BORDEAUX
Dry White: Clos de Lune Blanche (Bordeaux Blanc), Domaine de Chevalier and Esprit de Chevalier (both Pessac Leognan Blanc)
St. Emilion: Ch. Figeac and Petite Figeac, Ch. Larcis Ducasse and Murmure de Larcis, and Ch. Pavie Macquin and Chenes de Macquin
Pomerol: Vieux Ch. Certan and Gravette de Certan
Francs: Ch. Puygueraud
St. Estephe: Ch. Calon Segur and Marquis de Calon, Ch. Montrose and La Dame de Montrose
Pauillac: Ch. Pichon Lalande and Reserve de la Comtesee, Ch. Pontet Canet and Haut de Pontet Canet
St. Julien: Ch. Ducru Beaucaillou and La Croix de Beaucaillou
Margaux: Ch. Giscours and Sirene de Giscours
Pessac Leognan Ch. Haut Bailly and La Parde de Haut Bailly, Domaine de Chevalier and Espirit de Chevalier
Sauternes: Ch. Guiraud and La Petit Guiraud

CHAMPAGNE
Barons de Rothschild Brut NV, Blanc de Blancs NV and Rosé NV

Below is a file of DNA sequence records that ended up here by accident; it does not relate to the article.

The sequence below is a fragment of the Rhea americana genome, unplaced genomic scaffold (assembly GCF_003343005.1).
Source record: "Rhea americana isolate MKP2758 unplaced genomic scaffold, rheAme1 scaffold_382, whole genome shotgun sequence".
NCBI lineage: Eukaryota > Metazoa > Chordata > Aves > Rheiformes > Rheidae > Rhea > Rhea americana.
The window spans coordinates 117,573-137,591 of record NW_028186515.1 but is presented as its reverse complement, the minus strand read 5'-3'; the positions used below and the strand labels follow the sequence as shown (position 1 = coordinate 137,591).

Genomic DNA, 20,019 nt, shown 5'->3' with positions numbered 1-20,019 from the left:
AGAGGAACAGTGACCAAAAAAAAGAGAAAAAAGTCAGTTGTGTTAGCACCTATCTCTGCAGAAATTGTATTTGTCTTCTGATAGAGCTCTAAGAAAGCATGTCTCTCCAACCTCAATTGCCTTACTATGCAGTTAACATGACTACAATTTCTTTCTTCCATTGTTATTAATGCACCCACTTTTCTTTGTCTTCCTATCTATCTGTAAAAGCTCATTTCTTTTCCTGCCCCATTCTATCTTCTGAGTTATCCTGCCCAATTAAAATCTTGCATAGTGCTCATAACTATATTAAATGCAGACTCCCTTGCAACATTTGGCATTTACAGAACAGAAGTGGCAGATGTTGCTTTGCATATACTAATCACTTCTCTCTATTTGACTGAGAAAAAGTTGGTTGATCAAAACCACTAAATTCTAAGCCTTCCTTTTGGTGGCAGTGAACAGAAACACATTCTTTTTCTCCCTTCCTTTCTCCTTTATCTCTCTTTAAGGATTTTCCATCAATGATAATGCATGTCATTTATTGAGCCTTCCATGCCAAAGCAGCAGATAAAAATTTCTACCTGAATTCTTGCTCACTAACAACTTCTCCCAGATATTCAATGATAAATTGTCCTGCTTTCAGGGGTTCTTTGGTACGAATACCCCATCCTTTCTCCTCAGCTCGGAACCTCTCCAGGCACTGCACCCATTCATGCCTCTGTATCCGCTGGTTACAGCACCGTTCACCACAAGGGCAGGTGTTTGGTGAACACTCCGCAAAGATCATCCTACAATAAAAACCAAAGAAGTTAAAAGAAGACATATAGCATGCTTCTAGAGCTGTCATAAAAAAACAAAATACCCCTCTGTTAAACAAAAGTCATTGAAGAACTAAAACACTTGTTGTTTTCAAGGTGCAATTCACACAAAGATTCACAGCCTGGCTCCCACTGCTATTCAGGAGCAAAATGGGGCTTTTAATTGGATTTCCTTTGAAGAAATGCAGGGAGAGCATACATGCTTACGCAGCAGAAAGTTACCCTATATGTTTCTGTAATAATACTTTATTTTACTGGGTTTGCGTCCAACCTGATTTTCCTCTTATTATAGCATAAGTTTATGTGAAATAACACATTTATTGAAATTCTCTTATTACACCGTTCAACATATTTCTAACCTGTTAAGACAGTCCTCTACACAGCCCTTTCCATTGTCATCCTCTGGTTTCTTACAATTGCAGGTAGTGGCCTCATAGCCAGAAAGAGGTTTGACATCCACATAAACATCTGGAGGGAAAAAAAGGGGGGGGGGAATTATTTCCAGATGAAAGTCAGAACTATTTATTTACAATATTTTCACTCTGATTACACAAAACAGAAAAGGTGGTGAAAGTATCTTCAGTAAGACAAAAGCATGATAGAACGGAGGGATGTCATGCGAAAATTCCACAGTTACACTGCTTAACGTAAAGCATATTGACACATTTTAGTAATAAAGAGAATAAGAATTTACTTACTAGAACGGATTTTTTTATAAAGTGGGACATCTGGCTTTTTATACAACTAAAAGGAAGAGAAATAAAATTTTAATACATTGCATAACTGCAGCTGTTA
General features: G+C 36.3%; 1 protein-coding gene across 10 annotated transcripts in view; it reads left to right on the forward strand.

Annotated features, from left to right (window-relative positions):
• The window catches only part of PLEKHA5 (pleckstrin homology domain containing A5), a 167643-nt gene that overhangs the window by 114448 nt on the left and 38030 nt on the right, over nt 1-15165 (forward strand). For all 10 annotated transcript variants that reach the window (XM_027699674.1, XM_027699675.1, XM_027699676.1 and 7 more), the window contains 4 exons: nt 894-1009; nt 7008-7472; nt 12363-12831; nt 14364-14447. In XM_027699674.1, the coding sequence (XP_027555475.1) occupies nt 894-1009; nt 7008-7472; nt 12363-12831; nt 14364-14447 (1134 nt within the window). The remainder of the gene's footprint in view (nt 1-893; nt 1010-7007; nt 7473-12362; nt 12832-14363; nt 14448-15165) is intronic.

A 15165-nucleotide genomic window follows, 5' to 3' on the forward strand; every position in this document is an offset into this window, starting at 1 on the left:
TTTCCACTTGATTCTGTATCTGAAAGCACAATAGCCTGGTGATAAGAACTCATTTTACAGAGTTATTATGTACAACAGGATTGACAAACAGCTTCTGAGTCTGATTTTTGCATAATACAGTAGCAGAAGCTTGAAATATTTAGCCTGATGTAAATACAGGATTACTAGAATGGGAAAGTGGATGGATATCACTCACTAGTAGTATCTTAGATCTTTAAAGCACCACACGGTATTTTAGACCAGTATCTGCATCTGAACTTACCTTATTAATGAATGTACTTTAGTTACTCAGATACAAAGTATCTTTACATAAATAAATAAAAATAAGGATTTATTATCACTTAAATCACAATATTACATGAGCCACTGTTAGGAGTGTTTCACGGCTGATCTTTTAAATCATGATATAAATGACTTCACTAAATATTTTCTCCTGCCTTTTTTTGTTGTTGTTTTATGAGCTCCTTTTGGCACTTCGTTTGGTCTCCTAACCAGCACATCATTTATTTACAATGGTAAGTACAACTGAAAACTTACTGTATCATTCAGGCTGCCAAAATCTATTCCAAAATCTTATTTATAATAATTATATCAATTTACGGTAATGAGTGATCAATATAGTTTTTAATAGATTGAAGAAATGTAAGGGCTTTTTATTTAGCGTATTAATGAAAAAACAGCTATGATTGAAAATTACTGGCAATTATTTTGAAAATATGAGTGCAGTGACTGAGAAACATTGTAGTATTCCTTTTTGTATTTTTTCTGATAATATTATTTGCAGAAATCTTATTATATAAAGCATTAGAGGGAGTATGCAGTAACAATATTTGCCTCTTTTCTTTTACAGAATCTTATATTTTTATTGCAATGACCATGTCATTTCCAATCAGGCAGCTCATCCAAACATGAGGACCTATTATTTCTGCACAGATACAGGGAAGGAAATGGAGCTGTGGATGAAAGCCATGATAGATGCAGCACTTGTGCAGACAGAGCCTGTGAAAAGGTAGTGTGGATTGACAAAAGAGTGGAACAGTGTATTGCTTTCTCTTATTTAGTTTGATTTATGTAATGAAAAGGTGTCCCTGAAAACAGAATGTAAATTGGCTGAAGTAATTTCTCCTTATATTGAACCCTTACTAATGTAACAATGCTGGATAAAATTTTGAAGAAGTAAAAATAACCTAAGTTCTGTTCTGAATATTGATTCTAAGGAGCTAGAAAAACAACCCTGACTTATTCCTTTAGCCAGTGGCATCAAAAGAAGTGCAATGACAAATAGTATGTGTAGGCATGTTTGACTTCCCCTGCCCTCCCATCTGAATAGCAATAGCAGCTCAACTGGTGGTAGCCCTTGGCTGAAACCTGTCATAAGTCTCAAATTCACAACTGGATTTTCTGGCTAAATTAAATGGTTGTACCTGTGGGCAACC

Castelnau Brut Reserve NV, Rosé NV, and Vintage 1998
Bonnaire Brut Tradition NV, Blanc De Blanc NV, Brut Variance NV and Rosé NV
Andre Clouet Brut Grand Reserve NV, Rosé NV, and Brut Millesime
Ch. de Bligny Brut NV, Rosé NV, Blanc de Blancs NV, and Clos de Bligny
Michel Mailliard Cuvee Gregory Brut NV and Cuvee Alexia Rosé, NV
Waris Hubert Blanc de Blancs Brut Grand Cru NV

The tasting will open at 4:30pm and run until 8:30pm, giving tasters ample time to taste the wines and visit with our guests from Bordeaux and Champagne. The tasting will include a spread of artisanal cheeses and breads chosen to help absorb the wines and refresh the palate. We will taste from Riedel Degustazione (tasting) glasses. This 2011 Bordeaux and Champagne Tasting will cost $80.00 total per person cash ($84.21 regular)To purchase your ticket for this unique Bordeaux and Champagne Event, please contact Susan at 713-854-7855 or coburnsusan2@gmail.com.

The Crystal Ballroom is located in downtown Houston at 909 Texas Avenue between Travis and Main. Valet Parking will be available.

champagnestrip

 

Utterly Unique: Henriot Cuve 38